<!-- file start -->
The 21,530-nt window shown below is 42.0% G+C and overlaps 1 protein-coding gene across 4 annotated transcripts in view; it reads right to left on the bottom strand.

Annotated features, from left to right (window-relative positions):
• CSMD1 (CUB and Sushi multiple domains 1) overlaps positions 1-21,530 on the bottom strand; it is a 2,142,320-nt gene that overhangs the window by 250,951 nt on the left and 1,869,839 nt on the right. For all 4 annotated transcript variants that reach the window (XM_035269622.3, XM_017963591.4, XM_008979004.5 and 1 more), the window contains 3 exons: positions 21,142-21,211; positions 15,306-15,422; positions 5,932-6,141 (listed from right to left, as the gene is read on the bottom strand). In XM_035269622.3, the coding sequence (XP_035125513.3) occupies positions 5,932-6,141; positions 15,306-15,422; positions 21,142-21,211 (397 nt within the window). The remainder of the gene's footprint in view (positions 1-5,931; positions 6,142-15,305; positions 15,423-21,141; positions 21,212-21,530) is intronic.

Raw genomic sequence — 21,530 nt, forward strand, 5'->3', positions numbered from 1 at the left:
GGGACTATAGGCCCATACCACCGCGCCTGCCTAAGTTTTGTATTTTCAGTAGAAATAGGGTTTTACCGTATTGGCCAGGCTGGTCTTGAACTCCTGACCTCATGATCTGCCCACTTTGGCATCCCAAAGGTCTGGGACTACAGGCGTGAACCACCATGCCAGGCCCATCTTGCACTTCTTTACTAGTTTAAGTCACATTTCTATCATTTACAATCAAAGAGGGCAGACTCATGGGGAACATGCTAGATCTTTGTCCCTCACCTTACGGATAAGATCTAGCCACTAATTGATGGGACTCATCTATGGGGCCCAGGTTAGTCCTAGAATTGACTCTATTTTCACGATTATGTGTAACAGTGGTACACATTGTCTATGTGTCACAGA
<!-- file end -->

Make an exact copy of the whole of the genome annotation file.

The 21,530-nt window shown below is 42.0% G+C and overlaps 1 protein-coding gene across 4 annotated transcripts in view; it reads right to left on the bottom strand.

Annotated features, from left to right (window-relative positions):
• CSMD1 (CUB and Sushi multiple domains 1) overlaps positions 1-21,530 on the bottom strand; it is a 2,142,320-nt gene that overhangs the window by 250,951 nt on the left and 1,869,839 nt on the right. For all 4 annotated transcript variants that reach the window (XM_035269622.3, XM_017963591.4, XM_008979004.5 and 1 more), the window contains 3 exons: positions 21,142-21,211; positions 15,306-15,422; positions 5,932-6,141 (listed from right to left, as the gene is read on the bottom strand). In XM_035269622.3, the coding sequence (XP_035125513.3) occupies positions 5,932-6,141; positions 15,306-15,422; positions 21,142-21,211 (397 nt within the window). The remainder of the gene's footprint in view (positions 1-5,931; positions 6,142-15,305; positions 15,423-21,141; positions 21,212-21,530) is intronic.

Raw genomic sequence — 21,530 nt, forward strand, 5'->3', positions numbered from 1 at the left:
GGGACTATAGGCCCATACCACCGCGCCTGCCTAAGTTTTGTATTTTCAGTAGAAATAGGGTTTTACCGTATTGGCCAGGCTGGTCTTGAACTCCTGACCTCATGATCTGCCCACTTTGGCATCCCAAAGGTCTGGGACTACAGGCGTGAACCACCATGCCAGGCCCATCTTGCACTTCTTTACTAGTTTAAGTCACATTTCTATCATTTACAATCAAAGAGGGCAGACTCATGGGGAACATGCTAGATCTTTGTCCCTCACCTTACGGATAAGATCTAGCCACTAATTGATGGGACTCATCTATGGGGCCCAGGTTAGTCCTAGAATTGACTCTATTTTCACGATTATGTGTAACAGTGGTACACATTGTCTATGTGTCACAGA